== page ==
Back-Channel Negotiation: International Bargaining in the Shadows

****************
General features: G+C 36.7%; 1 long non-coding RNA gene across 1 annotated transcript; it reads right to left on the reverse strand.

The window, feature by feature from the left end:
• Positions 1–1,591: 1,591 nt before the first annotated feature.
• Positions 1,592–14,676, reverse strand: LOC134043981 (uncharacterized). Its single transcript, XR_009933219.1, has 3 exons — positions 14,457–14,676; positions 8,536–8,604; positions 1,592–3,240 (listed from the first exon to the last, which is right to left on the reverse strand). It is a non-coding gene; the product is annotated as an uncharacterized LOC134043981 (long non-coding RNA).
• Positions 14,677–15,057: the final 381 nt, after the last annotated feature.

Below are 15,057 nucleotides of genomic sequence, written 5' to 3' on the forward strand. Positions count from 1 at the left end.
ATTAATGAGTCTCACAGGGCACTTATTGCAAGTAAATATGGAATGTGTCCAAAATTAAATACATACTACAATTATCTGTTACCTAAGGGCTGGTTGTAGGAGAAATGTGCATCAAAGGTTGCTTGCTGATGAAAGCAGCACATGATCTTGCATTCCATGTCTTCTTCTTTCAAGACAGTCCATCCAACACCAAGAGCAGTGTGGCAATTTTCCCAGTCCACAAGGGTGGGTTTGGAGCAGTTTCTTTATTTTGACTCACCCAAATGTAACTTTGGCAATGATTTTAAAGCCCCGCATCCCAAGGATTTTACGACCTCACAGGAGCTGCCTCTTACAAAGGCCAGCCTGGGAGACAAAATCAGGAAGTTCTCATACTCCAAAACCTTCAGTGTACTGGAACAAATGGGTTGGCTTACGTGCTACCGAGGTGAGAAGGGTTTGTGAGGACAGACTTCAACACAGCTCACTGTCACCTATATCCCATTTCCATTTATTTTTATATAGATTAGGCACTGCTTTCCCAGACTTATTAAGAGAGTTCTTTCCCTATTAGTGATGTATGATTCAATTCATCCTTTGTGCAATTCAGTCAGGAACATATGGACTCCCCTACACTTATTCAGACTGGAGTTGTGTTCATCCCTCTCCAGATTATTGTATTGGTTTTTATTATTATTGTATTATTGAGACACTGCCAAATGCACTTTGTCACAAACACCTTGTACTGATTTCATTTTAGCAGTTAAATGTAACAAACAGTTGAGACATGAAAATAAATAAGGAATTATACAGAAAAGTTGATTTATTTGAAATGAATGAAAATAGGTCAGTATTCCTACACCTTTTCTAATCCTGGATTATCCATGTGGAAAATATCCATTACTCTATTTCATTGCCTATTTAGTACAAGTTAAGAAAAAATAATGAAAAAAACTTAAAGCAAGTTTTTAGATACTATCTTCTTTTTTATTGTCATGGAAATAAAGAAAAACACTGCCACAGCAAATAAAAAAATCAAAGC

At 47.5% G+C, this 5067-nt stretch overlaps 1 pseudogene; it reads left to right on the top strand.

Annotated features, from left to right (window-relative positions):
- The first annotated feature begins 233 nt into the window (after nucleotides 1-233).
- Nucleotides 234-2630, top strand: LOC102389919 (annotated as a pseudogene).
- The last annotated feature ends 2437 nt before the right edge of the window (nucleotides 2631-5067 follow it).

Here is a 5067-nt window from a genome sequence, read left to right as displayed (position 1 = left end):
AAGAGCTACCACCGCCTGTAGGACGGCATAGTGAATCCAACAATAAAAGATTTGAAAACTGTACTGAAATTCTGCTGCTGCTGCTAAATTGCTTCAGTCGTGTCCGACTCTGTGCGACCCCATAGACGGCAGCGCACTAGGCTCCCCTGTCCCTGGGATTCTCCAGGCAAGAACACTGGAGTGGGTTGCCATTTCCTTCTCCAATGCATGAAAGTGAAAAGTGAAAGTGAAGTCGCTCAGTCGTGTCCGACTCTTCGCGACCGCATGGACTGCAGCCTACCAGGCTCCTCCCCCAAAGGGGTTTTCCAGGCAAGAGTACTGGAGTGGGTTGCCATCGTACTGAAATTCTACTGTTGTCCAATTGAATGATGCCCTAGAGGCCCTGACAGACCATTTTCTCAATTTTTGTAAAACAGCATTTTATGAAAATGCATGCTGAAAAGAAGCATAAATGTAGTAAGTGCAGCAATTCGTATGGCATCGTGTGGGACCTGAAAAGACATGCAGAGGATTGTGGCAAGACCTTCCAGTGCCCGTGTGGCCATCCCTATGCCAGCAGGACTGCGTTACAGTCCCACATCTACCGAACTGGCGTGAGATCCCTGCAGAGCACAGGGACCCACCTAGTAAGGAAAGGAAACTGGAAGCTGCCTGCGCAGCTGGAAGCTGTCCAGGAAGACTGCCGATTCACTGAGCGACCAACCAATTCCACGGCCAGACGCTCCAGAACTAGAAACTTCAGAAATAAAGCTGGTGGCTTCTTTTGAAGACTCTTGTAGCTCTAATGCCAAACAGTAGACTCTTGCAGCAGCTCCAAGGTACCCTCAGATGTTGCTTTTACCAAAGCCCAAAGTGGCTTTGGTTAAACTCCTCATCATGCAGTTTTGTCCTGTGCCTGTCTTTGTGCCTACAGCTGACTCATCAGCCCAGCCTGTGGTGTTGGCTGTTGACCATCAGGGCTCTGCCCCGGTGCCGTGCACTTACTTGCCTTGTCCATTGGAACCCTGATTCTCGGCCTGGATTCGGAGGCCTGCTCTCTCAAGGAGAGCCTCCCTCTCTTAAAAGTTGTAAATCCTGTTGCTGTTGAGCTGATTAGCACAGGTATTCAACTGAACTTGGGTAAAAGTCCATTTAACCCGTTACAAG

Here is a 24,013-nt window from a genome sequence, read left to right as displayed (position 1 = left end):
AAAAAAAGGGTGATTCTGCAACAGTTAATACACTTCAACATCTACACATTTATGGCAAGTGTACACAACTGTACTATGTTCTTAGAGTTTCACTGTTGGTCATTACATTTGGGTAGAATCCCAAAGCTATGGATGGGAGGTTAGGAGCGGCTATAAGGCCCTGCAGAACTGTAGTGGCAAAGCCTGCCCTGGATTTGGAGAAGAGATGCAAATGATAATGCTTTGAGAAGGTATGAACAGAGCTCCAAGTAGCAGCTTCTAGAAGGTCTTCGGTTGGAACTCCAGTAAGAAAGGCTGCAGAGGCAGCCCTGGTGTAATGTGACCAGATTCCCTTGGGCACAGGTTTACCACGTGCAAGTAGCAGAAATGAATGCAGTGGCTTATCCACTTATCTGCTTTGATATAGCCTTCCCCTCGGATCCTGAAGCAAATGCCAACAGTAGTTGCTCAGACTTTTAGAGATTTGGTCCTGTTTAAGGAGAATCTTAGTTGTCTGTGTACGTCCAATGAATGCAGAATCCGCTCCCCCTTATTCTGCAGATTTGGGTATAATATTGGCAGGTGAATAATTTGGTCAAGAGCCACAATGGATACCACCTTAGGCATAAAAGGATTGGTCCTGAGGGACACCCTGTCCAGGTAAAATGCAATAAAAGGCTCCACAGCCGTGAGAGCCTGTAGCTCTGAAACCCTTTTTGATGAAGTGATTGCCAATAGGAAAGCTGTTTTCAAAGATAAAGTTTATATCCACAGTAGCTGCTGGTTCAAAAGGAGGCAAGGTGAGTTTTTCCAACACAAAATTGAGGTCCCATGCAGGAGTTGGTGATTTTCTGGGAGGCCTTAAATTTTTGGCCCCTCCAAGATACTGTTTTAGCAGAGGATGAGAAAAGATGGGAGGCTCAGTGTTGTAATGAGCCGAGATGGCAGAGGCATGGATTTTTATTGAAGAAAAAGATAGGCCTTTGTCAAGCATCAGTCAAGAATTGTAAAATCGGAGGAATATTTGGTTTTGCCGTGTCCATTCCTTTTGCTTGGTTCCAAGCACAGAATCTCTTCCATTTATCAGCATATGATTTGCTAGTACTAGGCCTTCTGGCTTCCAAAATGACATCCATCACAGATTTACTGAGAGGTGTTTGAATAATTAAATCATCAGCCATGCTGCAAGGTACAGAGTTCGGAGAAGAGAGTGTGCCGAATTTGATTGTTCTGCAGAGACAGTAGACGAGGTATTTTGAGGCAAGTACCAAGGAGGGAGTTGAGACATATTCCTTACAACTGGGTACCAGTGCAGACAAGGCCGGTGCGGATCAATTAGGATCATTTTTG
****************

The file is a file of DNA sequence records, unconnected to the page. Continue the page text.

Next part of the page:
Back-channel negotiations (BCNs) are officially sanctioned negotiations conducted in secret between the parties to a dispute. These extraordinary negotiations operate in parallel with, or replace, acknowledged front channels of negotiation. Back channels are like the black markets of negotiation; they are separate tables where bargaining takes place in the shadows. When front-channel negotiations fail, they are sometimes eclipsed by successful BCNs even though the same principals, conflicts, and sociopolitical contexts are involved. This article asks: Why do decision makers deploy back channels? What is the impact of BCN on international peace processes? The Palestinian–Israeli peace process, in which both back and front channels have been used consistently, provides the basis for comparing channels and offering initial answers to these questions. The author concludes that while BCN can facilitate breakthrough agreements, it can also damage a peace process by helping to reinforce some of the uncertainties that gave rise to the use of back channels in the first place.